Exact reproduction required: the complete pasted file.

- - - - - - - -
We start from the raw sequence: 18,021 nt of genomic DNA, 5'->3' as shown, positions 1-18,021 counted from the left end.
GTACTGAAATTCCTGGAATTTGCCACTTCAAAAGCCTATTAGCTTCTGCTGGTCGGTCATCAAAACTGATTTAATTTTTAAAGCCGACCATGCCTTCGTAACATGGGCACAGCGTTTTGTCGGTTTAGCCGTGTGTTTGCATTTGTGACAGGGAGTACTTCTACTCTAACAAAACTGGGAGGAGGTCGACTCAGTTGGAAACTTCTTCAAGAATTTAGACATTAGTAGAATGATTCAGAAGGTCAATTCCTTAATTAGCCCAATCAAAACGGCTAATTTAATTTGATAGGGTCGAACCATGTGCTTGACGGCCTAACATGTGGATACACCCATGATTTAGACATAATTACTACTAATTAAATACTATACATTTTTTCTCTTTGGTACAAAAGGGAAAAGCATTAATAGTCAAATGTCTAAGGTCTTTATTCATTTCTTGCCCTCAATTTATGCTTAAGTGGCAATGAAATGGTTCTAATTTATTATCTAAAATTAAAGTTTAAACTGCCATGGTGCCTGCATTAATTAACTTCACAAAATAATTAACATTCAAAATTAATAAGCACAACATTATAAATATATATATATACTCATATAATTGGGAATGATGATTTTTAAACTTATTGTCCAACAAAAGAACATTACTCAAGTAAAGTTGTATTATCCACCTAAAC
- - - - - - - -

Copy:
We start from the raw sequence: 18,021 nt of genomic DNA, 5'->3' as shown, positions 1-18,021 counted from the left end.
GTACTGAAATTCCTGGAATTTGCCACTTCAAAAGCCTATTAGCTTCTGCTGGTCGGTCATCAAAACTGATTTAATTTTTAAAGCCGACCATGCCTTCGTAACATGGGCACAGCGTTTTGTCGGTTTAGCCGTGTGTTTGCATTTGTGACAGGGAGTACTTCTACTCTAACAAAACTGGGAGGAGGTCGACTCAGTTGGAAACTTCTTCAAGAATTTAGACATTAGTAGAATGATTCAGAAGGTCAATTCCTTAATTAGCCCAATCAAAACGGCTAATTTAATTTGATAGGGTCGAACCATGTGCTTGACGGCCTAACATGTGGATACACCCATGATTTAGACATAATTACTACTAATTAAATACTATACATTTTTTCTCTTTGGTACAAAAGGGAAAAGCATTAATAGTCAAATGTCTAAGGTCTTTATTCATTTCTTGCCCTCAATTTATGCTTAAGTGGCAATGAAATGGTTCTAATTTATTATCTAAAATTAAAGTTTAAACTGCCATGGTGCCTGCATTAATTAACTTCACAAAATAATTAACATTCAAAATTAATAAGCACAACATTATAAATATATATATATACTCATATAATTGGGAATGATGATTTTTAAACTTATTGTCCAACAAAAGAACATTACTCAAGTAAAGTTGTATTATCCACCTAAAC